NASHVILLE, Tenn. (AP) — Country singer Brad Paisley says he was trying to foster an open discussion of race relations when he collaborated with rapper LL Cool J on "Accidental Racist."
The new song about racial perceptions has drawn ire from both the country and urban music worlds after its wide release this week. Paisley, the singer-songwriter known for his white cowboy hat and virtuoso guitar work, gave his first interview Tuesday since the hubbub began on "The Ellen DeGeneres Show" after briefly addressing the debate Monday night on Twitter.
"I felt like when we were writing this song, it wasn't necessarily up to the media and I don't really trust Hollywood … or talk radio or anything like that to sort of deal with that anymore," Paisley said on the show. "I think it's music's turn to have the conversation."
The song appears on Paisley's new self-produced album "Wheelhouse," released Tuesday. It's his most ambitious album so far and the progressive message of "Accidental Racist" is in line with opinions the 40-year-old West Virginia-born singer has expressed before in interviews and songs.
Of the album, Paisley wrote on Twitter, "I hope it triggers emotions," and says he wouldn't change a thing about it: "This is a record meant to be FAR from easy listening. But fun. Like life. Have a ball, ya'll."
At its heart, "Accidental Racist" is about how cultural symbols favored by whites and blacks — the fashion choice of wearing Confederate flags or baggy pants, for instance — come loaded with meaning.
It's not a new discussion. Though race relations have evolved over the decades, cultural symbols continue to color perceptions.
Paisley uses the Confederate flag as an example in the song, noting whites are "caught between Southern pride and Southern blame" 150 years after the end of the Civil War.
"I try to put myself in your shoes and that's a good place to begin," Paisley sings, "but it ain't like I can walk a mile in someone else's skin/Because I'm a white man livin' in the southland/Just like you I'm more than what it seems/I'm proud of where I'm from/But not everything we've done/It ain't like you and me can rewrite history/Our generation didn't start this nation/We're still paying for mistakes that a bunch of folks made long before we came."
Paisley was unavailable for an interview and LL Cool J's publicist did not immediately respond to messages. The 45-year-old rapper, who elevated himself from a teen sensation on the streets of Queens to an American cultural icon as a personality and actor on shows like CBS's "NCIS: Los Angeles," provides the response to Paisley's meditations.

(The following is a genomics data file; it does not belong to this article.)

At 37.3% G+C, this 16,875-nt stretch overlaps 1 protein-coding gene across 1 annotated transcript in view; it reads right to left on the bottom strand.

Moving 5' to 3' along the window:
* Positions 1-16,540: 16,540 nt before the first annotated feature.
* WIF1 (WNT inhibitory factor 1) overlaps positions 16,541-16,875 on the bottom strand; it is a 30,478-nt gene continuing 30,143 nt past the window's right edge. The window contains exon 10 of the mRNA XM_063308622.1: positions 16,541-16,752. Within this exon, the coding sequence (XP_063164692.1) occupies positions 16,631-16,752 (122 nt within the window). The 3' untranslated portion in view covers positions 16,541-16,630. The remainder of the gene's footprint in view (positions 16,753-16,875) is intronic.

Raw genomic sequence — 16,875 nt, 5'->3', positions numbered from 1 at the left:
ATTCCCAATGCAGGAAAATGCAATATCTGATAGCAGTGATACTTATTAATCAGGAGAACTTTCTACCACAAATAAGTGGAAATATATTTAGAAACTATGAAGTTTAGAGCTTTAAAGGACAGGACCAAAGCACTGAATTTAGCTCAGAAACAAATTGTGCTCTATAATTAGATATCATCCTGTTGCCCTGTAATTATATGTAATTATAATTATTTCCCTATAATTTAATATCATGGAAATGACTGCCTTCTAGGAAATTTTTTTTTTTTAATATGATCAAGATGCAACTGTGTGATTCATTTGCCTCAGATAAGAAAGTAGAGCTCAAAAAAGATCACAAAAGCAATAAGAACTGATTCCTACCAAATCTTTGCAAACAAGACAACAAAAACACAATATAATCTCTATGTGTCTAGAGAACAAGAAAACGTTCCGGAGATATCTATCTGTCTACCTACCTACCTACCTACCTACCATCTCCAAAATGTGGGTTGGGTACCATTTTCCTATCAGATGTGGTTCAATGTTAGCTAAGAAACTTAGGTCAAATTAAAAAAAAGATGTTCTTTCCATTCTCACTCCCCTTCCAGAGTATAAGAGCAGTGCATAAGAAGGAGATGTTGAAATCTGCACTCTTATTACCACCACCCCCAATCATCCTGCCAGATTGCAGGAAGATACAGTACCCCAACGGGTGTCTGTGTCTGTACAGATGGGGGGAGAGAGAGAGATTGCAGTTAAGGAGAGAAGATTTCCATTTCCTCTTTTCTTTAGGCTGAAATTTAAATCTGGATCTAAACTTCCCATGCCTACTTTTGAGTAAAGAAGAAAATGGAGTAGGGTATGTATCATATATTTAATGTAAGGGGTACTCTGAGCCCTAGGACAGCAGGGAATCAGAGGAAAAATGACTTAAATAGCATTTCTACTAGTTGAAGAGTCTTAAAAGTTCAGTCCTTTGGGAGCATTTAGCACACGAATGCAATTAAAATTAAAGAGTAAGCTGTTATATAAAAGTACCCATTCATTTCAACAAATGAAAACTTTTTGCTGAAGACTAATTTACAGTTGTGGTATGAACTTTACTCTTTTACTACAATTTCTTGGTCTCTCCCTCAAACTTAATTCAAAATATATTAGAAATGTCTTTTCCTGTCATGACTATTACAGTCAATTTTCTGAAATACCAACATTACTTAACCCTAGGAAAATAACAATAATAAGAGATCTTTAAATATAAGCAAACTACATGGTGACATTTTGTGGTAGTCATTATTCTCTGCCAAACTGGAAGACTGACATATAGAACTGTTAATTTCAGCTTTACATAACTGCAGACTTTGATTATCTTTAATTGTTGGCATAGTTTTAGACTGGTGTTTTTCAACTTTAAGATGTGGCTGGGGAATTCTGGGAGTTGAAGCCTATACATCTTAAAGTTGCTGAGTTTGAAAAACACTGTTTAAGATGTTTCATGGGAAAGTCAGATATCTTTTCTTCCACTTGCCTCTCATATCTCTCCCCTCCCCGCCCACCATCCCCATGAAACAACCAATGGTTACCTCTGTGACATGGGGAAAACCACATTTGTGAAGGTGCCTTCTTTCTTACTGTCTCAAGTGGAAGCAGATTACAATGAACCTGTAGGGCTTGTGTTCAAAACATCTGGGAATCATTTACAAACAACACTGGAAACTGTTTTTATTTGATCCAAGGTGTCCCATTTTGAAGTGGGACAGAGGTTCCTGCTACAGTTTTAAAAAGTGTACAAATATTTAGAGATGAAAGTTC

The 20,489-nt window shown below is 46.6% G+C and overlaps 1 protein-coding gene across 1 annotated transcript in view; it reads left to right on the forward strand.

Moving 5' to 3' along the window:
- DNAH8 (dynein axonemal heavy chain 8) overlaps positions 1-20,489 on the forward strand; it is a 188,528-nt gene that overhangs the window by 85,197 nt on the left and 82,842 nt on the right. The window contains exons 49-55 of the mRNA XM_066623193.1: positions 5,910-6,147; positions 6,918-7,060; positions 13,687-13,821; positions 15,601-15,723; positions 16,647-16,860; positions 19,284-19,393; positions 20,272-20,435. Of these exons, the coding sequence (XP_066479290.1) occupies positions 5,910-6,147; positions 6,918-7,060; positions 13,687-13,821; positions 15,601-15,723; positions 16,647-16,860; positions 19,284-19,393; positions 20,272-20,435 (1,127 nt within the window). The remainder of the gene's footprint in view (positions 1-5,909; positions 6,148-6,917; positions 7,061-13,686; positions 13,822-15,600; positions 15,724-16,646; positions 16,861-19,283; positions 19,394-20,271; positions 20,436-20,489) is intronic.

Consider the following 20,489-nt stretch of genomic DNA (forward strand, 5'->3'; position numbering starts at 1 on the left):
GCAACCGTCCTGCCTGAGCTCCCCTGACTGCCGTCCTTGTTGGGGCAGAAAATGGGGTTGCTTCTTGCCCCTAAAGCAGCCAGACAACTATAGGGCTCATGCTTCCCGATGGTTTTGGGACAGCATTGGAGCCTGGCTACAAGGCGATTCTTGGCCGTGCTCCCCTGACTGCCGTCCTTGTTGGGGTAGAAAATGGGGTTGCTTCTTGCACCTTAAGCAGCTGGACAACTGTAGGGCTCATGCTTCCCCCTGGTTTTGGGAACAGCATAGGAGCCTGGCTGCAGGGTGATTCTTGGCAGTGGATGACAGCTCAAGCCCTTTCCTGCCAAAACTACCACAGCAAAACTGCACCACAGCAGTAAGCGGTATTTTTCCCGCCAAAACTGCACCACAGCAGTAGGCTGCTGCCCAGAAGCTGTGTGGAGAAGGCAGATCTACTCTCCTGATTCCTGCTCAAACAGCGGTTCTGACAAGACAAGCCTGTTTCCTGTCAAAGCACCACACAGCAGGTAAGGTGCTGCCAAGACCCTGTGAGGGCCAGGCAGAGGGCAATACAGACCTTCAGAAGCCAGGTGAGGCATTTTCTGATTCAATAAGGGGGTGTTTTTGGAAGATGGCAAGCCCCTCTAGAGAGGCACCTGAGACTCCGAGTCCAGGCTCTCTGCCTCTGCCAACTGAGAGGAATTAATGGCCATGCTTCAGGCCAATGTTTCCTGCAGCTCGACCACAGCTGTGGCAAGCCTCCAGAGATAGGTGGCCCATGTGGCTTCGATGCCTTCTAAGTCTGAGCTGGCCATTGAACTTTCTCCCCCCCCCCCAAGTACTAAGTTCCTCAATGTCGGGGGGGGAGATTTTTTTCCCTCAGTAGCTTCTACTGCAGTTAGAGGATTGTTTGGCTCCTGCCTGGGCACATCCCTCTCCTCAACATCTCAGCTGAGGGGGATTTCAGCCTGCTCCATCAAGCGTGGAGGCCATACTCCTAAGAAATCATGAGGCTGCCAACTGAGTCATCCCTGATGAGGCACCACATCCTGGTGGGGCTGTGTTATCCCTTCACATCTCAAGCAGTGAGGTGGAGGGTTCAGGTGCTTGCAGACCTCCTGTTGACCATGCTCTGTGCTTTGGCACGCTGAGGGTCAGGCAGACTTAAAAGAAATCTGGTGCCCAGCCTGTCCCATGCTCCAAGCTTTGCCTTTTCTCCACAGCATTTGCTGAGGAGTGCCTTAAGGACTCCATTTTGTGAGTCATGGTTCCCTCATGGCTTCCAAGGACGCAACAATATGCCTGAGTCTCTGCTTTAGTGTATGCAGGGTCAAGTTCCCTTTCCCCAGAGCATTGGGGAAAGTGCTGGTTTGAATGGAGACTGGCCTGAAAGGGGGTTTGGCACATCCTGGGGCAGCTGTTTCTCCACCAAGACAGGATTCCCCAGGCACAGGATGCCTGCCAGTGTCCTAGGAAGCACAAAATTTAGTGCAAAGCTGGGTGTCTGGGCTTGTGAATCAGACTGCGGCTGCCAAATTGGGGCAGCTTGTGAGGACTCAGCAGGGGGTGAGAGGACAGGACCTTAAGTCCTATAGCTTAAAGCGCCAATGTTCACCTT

He kicks off his portion of the song "Dear, Mr. White Man, I wish you understood what the world was really like living in the hood." Later in the song he raps, "I guess we're both guilty of judging the cover not the book/I'd love to buy you a beer, conversate and clear the air/But I see that red flag and I think you wish I wasn't here."
Later he and Paisley enter a call and response portion of the song where LL Cool J raps in part: "If you don't judge my 'do rag, I won't judge your red flag. … If you don't judge my gold chains, I'll forget the iron chains … Can't rewrite history, baby … let bygones be bygones … Rest in peace, Robert E. Lee, I got to thank Abraham Lincoln for freeing me … ."
"One of my favorite lines in the song is he says 'I think the relationship between the Mason-Dixon needs some fixin','" Paisley told DeGeneres. "Leave it to a rapper to put it so simply and so beautifully."
Not all the good people of the blogosphere and Twitter world were as taken, though, and comedians were weighing in as well.
Demetria Irwin of black culture blog The Grio wrote, "'Accidental Racist' is the worst song in the history of music," then broke it down line by line.
Comedian Patton Oswalt tweeted: "I can't wait for Brad Paisley & LL Cool J's next single: "Whoopsy Daisy, Holocaust, My Bad""
Even the usually open-armed Ahmir "Questlove" Thompson of The Roots seemed taken aback as he tweeted: "Just heard the "Accidental Racist" man that Weird Al is amazing."
A little later, he compared the reaction to "Accidental Racist" to the recent backlash over Rick Ross' contribution to the Rocko song "O.U.E.N.O," which brought an apology after detractors accused him of glorifying date rape.
"All the "OUENO" weigher ins….i expect "Accidental Racist" to get equal amount of discussion & dialogue," he wrote.
That it did. Paisley told DeGeneres that was the point.
"Make up your own mind," he said. "That's fine. You can throw things at me. I'm all right."
Follow AP Music Writer Chris Talbott: http://twitter.com/Chris_Talbott.
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